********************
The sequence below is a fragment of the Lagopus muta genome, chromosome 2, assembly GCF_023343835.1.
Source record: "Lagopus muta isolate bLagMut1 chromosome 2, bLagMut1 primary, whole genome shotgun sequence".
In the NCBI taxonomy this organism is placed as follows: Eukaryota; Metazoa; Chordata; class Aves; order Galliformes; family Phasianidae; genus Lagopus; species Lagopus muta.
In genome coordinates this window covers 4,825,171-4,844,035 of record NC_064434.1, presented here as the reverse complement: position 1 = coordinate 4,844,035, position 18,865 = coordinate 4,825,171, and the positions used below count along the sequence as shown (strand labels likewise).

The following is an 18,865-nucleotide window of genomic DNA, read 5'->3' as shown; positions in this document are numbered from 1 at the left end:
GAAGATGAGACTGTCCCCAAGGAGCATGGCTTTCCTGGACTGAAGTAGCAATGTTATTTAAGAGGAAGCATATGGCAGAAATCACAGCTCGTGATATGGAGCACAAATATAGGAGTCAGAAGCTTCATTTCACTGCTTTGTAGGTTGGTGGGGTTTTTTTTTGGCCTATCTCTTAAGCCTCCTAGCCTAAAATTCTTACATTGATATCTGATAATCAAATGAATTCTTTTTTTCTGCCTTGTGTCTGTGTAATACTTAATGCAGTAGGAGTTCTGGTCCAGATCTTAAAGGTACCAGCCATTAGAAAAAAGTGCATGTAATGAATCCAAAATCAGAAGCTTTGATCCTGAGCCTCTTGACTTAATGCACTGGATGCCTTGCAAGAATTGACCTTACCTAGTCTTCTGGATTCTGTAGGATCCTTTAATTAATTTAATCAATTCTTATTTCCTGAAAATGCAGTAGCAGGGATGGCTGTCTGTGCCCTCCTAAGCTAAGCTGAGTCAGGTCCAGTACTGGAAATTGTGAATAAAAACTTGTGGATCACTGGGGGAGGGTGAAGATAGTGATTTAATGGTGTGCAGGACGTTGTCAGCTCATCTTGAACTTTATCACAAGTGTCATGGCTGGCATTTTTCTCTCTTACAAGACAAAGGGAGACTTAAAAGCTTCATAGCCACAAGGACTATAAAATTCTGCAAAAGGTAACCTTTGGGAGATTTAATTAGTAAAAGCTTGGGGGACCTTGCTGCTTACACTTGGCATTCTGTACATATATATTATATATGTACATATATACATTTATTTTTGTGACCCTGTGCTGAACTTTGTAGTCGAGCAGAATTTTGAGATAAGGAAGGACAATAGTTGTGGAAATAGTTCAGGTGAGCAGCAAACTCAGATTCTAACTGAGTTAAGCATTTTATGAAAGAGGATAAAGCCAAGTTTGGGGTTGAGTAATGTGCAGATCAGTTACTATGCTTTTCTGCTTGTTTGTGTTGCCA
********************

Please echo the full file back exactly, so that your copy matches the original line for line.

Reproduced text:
The sequence below is a fragment of the Lagopus muta genome, chromosome 2, assembly GCF_023343835.1.
Source record: "Lagopus muta isolate bLagMut1 chromosome 2, bLagMut1 primary, whole genome shotgun sequence".
In the NCBI taxonomy this organism is placed as follows: Eukaryota; Metazoa; Chordata; class Aves; order Galliformes; family Phasianidae; genus Lagopus; species Lagopus muta.
In genome coordinates this window covers 4,825,171-4,844,035 of record NC_064434.1, presented here as the reverse complement: position 1 = coordinate 4,844,035, position 18,865 = coordinate 4,825,171, and the positions used below count along the sequence as shown (strand labels likewise).

The following is an 18,865-nucleotide window of genomic DNA, read 5'->3' as shown; positions in this document are numbered from 1 at the left end:
GAAGATGAGACTGTCCCCAAGGAGCATGGCTTTCCTGGACTGAAGTAGCAATGTTATTTAAGAGGAAGCATATGGCAGAAATCACAGCTCGTGATATGGAGCACAAATATAGGAGTCAGAAGCTTCATTTCACTGCTTTGTAGGTTGGTGGGGTTTTTTTTTGGCCTATCTCTTAAGCCTCCTAGCCTAAAATTCTTACATTGATATCTGATAATCAAATGAATTCTTTTTTTCTGCCTTGTGTCTGTGTAATACTTAATGCAGTAGGAGTTCTGGTCCAGATCTTAAAGGTACCAGCCATTAGAAAAAAGTGCATGTAATGAATCCAAAATCAGAAGCTTTGATCCTGAGCCTCTTGACTTAATGCACTGGATGCCTTGCAAGAATTGACCTTACCTAGTCTTCTGGATTCTGTAGGATCCTTTAATTAATTTAATCAATTCTTATTTCCTGAAAATGCAGTAGCAGGGATGGCTGTCTGTGCCCTCCTAAGCTAAGCTGAGTCAGGTCCAGTACTGGAAATTGTGAATAAAAACTTGTGGATCACTGGGGGAGGGTGAAGATAGTGATTTAATGGTGTGCAGGACGTTGTCAGCTCATCTTGAACTTTATCACAAGTGTCATGGCTGGCATTTTTCTCTCTTACAAGACAAAGGGAGACTTAAAAGCTTCATAGCCACAAGGACTATAAAATTCTGCAAAAGGTAACCTTTGGGAGATTTAATTAGTAAAAGCTTGGGGGACCTTGCTGCTTACACTTGGCATTCTGTACATATATATTATATATGTACATATATACATTTATTTTTGTGACCCTGTGCTGAACTTTGTAGTCGAGCAGAATTTTGAGATAAGGAAGGACAATAGTTGTGGAAATAGTTCAGGTGAGCAGCAAACTCAGATTCTAACTGAGTTAAGCATTTTATGAAAGAGGATAAAGCCAAGTTTGGGGTTGAGTAATGTGCAGATCAGTTACTATGCTTTTCTGCTTGTTTGTGTTGCCA